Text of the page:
George went first to Tonbridge School, which had 53 pupils at the time of his arrival. The education provided would have been largely Latin literature. After two years, the new 'Master' was 24-year-old Rev. James Cawthorn, who was a poet and keen on music. George returned to the school to work as 'Usher' (assistant to Cawthorn) between the ages of 23 and 26. This appointment was a considerable achievement.

George then returned to Oxford, studying Divinity and rising to the posts of Chaplain and Junior Proctor (the latter involving the administration of examinations and student discipline).

Oxford and Cambridge Universities then existed mainly to provide a flow of clergy for  the Church of England. There were no theological colleges. Irene Collins’ book, Jane Austen and the Clergy (London 1993), is enjoyable to read, as well as very detailed and scholarly in discussing the lives of the clergy and attitudes to morals and manners. The only qualification needed for priesthood was a degree from one of those two universities. A call from God was not considered necessary. (Note how Charles Hayter in Persuasion aspires to become a scholar and a gentleman: that is the main reason why he aims for a career as a priest.) George Austen at least went to the trouble of taking a degree in Divinity.

You could buy a living for ready cash. Forty-eight per cent of livings were allocated by private patronage and patrons sometimes sold their right to choose an incumbent. This was considered perfectly proper. The purchasing of benefices never seemed to trouble Jane: she took the view that the system (which seems corrupt to us) could operate without corruption.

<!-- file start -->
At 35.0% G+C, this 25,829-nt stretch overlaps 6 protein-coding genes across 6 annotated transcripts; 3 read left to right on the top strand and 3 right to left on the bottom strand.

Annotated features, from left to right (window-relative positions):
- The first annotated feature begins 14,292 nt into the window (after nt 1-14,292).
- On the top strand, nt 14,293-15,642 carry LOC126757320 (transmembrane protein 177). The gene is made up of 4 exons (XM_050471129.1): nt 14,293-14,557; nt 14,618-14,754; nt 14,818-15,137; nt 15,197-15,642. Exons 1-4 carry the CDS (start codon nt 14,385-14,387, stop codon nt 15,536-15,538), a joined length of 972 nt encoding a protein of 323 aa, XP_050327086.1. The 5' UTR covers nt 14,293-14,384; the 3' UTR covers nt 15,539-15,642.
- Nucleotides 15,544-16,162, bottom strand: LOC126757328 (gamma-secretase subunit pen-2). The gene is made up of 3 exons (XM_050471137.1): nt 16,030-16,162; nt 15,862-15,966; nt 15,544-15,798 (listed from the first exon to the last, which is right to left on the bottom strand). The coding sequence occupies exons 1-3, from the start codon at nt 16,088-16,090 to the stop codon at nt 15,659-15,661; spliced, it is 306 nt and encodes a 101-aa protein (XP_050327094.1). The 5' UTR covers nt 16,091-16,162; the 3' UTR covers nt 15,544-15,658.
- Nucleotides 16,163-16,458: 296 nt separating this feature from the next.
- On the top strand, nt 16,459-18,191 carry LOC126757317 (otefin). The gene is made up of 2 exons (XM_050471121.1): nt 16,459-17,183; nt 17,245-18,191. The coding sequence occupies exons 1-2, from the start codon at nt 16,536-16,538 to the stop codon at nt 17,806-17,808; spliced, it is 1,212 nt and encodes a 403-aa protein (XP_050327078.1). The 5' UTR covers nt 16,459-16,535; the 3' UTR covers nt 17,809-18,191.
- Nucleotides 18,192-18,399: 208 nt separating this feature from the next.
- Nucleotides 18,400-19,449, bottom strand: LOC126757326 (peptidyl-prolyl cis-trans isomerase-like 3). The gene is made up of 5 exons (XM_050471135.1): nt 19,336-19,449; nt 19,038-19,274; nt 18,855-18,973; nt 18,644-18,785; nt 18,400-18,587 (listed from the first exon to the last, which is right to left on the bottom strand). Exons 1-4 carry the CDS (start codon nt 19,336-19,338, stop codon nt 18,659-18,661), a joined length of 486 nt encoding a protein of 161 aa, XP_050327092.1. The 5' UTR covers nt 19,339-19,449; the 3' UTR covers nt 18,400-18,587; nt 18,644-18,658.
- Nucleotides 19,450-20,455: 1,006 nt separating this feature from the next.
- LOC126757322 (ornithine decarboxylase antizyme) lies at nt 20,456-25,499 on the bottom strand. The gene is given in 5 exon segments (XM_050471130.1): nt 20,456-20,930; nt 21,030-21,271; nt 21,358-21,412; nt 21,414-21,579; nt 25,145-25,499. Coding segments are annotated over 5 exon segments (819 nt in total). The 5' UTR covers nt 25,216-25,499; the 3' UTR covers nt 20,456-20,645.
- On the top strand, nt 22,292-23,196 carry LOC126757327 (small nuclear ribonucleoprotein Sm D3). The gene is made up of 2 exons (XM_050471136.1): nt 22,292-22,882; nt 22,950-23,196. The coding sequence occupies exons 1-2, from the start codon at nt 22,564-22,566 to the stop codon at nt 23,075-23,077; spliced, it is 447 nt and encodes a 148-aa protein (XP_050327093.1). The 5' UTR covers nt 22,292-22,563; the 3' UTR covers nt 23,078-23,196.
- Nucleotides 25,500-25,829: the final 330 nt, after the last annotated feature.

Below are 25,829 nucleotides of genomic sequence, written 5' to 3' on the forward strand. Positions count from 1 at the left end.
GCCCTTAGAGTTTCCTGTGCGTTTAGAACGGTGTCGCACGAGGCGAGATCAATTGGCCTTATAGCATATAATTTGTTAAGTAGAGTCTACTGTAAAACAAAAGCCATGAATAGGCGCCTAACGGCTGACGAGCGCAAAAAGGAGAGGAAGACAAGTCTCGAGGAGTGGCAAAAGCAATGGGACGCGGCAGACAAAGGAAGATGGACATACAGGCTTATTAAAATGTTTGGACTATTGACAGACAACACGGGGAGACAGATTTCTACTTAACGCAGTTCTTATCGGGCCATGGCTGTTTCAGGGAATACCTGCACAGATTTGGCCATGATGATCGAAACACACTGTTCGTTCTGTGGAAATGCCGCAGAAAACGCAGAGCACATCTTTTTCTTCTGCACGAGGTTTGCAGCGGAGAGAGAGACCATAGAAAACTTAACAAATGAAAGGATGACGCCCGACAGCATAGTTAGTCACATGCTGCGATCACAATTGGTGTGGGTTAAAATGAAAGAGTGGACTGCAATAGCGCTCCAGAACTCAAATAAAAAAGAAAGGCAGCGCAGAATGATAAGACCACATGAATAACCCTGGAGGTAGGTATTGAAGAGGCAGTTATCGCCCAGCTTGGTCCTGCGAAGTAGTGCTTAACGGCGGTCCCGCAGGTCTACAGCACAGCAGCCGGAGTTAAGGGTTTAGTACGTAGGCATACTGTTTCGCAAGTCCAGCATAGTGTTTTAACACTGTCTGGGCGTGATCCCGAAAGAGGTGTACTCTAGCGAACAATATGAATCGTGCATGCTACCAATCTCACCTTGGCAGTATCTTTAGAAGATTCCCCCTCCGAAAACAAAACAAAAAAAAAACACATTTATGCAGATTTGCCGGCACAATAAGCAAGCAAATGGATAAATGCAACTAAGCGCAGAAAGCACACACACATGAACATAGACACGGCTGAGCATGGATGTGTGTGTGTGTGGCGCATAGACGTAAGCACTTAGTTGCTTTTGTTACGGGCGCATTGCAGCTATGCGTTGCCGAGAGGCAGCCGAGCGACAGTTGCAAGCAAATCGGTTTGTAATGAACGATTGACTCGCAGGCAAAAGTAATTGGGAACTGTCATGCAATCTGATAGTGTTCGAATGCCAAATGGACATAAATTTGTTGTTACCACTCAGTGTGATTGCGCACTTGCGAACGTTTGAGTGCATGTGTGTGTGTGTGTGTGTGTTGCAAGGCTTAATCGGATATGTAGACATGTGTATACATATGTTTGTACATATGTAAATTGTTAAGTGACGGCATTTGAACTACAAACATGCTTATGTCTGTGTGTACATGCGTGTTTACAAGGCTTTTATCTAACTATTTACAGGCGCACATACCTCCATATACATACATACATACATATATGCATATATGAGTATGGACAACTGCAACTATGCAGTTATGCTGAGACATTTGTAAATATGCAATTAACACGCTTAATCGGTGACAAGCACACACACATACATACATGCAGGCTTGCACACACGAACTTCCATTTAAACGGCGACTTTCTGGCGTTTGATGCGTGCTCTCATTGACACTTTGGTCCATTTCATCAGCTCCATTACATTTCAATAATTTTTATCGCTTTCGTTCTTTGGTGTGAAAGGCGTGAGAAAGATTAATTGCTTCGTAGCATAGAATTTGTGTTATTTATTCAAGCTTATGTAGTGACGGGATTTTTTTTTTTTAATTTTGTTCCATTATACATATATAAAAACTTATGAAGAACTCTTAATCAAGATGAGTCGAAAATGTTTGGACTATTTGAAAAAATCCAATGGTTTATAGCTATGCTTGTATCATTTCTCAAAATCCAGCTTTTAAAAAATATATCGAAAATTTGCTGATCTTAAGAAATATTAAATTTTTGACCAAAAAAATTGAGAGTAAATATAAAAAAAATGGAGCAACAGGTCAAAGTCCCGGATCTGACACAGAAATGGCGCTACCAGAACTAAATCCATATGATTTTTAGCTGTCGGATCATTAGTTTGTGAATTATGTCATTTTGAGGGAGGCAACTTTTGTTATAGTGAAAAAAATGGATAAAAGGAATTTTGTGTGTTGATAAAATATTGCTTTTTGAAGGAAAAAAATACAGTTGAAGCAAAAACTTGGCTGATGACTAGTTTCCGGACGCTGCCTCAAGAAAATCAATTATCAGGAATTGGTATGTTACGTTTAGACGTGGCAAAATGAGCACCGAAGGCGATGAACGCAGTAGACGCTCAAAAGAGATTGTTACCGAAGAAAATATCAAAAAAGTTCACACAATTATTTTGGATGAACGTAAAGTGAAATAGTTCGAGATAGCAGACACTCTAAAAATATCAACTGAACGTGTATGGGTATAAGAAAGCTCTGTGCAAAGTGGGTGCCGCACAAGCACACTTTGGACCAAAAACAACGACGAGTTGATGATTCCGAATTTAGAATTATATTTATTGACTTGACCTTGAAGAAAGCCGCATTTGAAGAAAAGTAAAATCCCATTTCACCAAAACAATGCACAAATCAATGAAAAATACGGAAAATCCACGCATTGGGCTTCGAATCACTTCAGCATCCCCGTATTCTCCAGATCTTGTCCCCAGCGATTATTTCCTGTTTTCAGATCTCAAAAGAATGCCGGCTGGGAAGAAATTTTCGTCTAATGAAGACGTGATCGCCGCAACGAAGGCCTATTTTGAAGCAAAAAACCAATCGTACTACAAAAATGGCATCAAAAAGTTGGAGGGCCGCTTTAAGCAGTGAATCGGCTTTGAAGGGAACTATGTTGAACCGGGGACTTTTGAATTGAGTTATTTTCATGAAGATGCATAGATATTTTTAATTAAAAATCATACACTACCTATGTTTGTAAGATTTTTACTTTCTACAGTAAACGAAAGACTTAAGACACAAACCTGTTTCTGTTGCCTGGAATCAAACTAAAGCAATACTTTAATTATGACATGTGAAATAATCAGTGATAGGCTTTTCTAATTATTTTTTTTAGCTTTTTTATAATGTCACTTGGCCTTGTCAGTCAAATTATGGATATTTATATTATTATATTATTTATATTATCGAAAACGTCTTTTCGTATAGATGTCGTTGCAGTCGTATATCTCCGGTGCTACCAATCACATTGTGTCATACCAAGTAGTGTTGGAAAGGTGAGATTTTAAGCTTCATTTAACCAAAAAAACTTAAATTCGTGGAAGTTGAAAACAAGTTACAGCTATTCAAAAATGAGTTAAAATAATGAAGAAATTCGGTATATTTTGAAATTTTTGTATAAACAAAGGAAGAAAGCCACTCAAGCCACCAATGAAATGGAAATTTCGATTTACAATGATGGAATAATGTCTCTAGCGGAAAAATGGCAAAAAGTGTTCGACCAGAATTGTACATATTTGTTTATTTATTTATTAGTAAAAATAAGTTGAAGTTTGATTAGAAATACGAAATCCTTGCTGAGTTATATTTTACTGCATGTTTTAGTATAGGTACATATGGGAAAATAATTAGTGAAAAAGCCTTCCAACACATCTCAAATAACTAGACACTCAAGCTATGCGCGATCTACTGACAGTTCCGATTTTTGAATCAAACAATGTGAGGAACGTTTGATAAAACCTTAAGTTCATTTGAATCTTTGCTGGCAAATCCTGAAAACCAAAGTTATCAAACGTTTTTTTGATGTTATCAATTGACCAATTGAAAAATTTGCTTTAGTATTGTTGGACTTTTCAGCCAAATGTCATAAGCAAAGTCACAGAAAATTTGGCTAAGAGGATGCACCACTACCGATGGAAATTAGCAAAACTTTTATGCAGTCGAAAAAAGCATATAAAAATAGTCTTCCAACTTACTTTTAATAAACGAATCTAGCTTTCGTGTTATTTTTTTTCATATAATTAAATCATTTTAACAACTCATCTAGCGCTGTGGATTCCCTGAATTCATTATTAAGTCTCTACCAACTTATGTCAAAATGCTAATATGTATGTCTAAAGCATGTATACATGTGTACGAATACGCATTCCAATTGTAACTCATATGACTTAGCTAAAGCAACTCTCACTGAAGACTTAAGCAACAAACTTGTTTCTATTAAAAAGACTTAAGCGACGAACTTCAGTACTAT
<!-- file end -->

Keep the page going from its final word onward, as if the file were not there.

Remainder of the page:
Incidentally, at the time, study at Oxford usually consisted mainly of classics, with mathematics and science as a minority part of the programme. At Cambridge, the emphasis was the other way round: more attention was given to mathematics. Jane’s young cousin Henry Walter was an outstanding scholar in Mathematics at St. John’s, Cambridge, in 1811.

Jane's mother, Cassandra Leigh, though the great-niece of the Duke of Chandos, was not personally rich. Her father was a vicar at Harpsden near Henley-on-Thames. Mrs. Austen was to inherit £1000 on her mother's death. With other investments, this brought her an annual income of £140. However, although we do not think of Jane Austen as in any sense belonging to the aristocratic stratum, it is interesting that her maternal great-grandmother was a sister of the first Duke of Chandos.

Jane’s father became the rector of Steventon in Hampshire. The population of the two parishes he served is known to have been only 284 in the year 1801. It is hardly surprising that his post was not very demanding and that he established for himself a portfolio of jobs, particularly as a farmer and as a private tutor.

With their small income and large family, the Austens needed to be largely self-supporting in food. Despite her aristocratic connections, Cassandra settled as a hard-working country woman, busy with her family, domestic and farm duties. She kept poultry. She gardened in an old green smock and was proud of the butter produced from her little Alderney cow. She grew potatoes, which were still a novelty at the time. She was also a vivacious talker and a writer of both entertaining letters and light verse. Perhaps it was from her that Jane derived much of her shrewd judgement and sense of comedy. Mrs. Austen was also noted for not mincing words. This is another trait reflected in Jane's writing, especially in her letters.